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Topic:
The Mind and Numbers
Replies:
3
Last Post:
Feb 6, 1998 2:04 PM




The Mind and Numbers
Posted:
Feb 4, 1998 2:23 PM


The continuing posts on numbers and multiplication finally forced me to dig out the big guns moldering in my bookshelfs. (heh, heh, you guys are in for it now!)
The author of the following excerpt is Stanislas Dehaene who has a master's in mathematics and a doctorate in something nueropsycholgical. He works at the Laboratoire de Sciences Cognitives et Psycholinguistique in Paris, France. He has written the book "Number Sense" which is excellent and also on my bookshelf waiting for another time and topic. The title of the article is "Towards an Anatomical and Functional Model of Number Processing" and appeared in 1995 in the Journal "Mathematical Cognition".
"At the simplest level, studies of normal subjects have repeatedly suggested that the most simple arithmetic facts such as 2 x 3 = 6 are stored and retrieved from memory (for review see e.g. Ashcraft, 1992). Addition and multiplication facts can be activated automatically even when they are irrelevant to the task (e.g. LeFevre, Bisanz, & Mrkonjic, 1988). Bilingual subjects, long after they have moved to a different country and shifted to a second language, often continue to activate arithmetic facts in the language in which they originally acquired them (Shannon, 1984). Such evidence is consistent with our hypothesis that rote arithmetic facts belong to the general class of rote verbal memories (Dehaene, 1992). Our model supposes that no semantic knowledge is required in order to retrieve the most simple of arithmetic facts. Rather, they can be recovered mechanically, without regard to the quantities involved.
At a second level of complexity, however, other arithmetic problems require a _semantic elaboration_ before rote memory can be accessed. Even for simple singledigit additions and multiplications, normal subjects do not possess a complete and errorfree memory (e.g. Campbell & Graham, 1985). Hence, when faced with an unknown or irretrievable fact, subjects may resort to strategies other than memory retrieval (e.g. Siegler, 1988). For instance addition problems may be decomposed into simpler memorised facts (e.g. 9+7 = 9+1+71 = 10+6 = 16). Such recoding strategies obviously require a good understanding of the quantities involved in the original problem (e.g. noticing that 9 is close to 10). Accordingly, we subsume them under the heading of "semantic elaboration." Semantic elaboration may be needed both before and after memory retrieval, in order to check the plausibility of a retrieved answer. In particular, accessing a representation of magnitudes may permit the filtering out of the grossly false results such as operand confusions (e.g. 5 + 6 = 30; Winkelman & Schmidt, 1974). Thus, we postulate that success in arithmetic fact retrieval can be boosted considerably by accessing a semantic representation of the magnitude of the operands and of the tentative result.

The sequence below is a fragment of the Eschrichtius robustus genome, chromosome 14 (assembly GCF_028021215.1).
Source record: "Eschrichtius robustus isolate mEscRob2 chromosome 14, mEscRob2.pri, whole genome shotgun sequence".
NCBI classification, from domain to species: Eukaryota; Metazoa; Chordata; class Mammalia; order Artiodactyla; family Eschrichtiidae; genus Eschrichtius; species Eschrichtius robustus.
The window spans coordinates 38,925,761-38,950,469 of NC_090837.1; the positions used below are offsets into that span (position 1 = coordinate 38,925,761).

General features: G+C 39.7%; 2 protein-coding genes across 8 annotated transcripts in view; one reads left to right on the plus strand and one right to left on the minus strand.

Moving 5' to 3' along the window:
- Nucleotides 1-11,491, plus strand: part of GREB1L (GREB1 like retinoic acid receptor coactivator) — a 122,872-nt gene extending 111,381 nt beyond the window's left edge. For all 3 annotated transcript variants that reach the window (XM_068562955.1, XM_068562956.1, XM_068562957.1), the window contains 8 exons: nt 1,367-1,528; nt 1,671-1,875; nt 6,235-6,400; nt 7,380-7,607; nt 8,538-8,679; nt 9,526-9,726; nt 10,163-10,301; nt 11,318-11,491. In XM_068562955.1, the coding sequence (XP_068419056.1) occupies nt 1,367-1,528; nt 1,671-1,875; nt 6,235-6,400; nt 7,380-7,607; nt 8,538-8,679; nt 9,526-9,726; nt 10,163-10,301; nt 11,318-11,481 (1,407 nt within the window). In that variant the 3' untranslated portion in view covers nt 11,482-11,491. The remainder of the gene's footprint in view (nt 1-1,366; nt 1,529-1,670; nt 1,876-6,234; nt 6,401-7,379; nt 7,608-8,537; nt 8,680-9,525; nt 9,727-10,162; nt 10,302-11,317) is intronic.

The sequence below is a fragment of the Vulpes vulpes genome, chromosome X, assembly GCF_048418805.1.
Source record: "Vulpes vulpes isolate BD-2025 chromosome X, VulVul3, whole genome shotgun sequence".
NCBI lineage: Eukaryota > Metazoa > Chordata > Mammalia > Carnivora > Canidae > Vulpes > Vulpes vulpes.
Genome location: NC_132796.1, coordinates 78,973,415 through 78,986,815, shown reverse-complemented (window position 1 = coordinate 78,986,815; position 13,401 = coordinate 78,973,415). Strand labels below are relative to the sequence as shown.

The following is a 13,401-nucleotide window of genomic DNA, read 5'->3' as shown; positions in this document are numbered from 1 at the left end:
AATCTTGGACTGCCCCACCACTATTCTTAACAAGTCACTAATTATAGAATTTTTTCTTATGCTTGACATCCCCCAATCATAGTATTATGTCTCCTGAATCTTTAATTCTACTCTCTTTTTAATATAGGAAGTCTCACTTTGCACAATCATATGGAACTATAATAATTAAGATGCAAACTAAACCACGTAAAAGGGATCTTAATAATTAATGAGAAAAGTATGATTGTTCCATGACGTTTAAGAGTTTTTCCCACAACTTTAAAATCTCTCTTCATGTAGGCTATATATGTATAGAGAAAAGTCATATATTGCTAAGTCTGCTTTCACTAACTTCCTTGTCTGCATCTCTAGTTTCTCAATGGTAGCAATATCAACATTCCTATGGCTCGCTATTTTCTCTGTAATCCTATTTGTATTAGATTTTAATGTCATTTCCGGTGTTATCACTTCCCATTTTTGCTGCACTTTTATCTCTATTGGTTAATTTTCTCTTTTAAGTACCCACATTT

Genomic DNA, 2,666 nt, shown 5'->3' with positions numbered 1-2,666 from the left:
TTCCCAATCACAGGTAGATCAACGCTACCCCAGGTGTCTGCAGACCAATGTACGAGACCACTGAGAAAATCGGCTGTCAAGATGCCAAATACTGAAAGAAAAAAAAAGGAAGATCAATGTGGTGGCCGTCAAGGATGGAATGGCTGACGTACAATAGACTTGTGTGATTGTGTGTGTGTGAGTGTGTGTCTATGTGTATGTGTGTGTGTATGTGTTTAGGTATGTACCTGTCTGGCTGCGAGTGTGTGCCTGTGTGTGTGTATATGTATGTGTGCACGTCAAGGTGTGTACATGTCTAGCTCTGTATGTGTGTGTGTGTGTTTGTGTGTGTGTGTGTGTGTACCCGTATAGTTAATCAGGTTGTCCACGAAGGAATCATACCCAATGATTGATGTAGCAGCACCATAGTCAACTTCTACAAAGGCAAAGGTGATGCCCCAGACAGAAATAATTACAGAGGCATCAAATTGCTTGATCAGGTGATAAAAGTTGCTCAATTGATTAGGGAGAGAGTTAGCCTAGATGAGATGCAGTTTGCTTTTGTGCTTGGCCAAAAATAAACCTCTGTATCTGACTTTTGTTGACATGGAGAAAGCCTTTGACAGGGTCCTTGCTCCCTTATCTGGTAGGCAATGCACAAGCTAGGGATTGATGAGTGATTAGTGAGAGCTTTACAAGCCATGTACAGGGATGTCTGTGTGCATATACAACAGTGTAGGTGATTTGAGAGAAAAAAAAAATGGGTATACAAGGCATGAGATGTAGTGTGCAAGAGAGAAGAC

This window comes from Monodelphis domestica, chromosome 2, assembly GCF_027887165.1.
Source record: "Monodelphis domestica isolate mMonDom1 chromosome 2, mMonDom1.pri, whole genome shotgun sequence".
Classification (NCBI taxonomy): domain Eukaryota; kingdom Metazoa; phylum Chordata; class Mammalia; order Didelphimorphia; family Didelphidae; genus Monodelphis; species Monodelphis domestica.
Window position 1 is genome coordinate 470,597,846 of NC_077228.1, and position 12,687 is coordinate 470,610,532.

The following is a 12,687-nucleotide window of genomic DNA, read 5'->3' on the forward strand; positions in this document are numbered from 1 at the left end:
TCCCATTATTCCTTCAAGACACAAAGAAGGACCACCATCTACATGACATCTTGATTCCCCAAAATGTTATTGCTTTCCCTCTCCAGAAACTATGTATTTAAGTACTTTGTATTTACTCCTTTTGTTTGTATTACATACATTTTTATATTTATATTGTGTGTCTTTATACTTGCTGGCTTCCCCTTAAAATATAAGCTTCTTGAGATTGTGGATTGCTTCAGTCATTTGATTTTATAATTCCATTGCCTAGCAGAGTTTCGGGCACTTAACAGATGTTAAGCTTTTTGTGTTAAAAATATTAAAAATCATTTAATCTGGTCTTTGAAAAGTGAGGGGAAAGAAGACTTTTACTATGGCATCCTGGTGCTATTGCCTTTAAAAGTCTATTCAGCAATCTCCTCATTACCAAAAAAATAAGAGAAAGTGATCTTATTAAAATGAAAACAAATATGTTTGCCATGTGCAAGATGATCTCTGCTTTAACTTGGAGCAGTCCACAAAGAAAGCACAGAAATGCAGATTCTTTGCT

At a third level of complexity, arithmetic problems often involve working memory. Working memory is obviously required when the operands are presented auditorily and must be remembered throughout the calculation. It is also needed for problems that require the temporary storage of intermediate results, for instance during carry or borrow operations. Research with normal subjects has demonstrated the involvement of a shortterm verbal store, called the articulatory loop, in complex calculation (e.g. Hitch, 1978; Logie et al., 1994). A visuospatial store may also be used to maintain online the spatial layout and digits of an ongoing multidigit calculation.
Finally, at a fourth level of complexity, the most complex arithmetic problems require sequential planning and control processes. Multidigit operations involve the resolution, in a strict order, of many singledigit problems. The selection and execution of each elementary operation must be controlled and possibly corrected. This also calls into play visuospatial resources, due to the spatial organisation of calculation algorithms. With considerable practice, parts of these algorithms may become routinised. For most of us, however, complex operations, especially subtraction and division, involve sequential trial and error processes (van Lehn, 1990). In yet other problems, such as word problems, the solution strategy is often not known or not transparent in the formulation, and a novel algorithm must be planned."[p.103105]
regards, Kim Mackey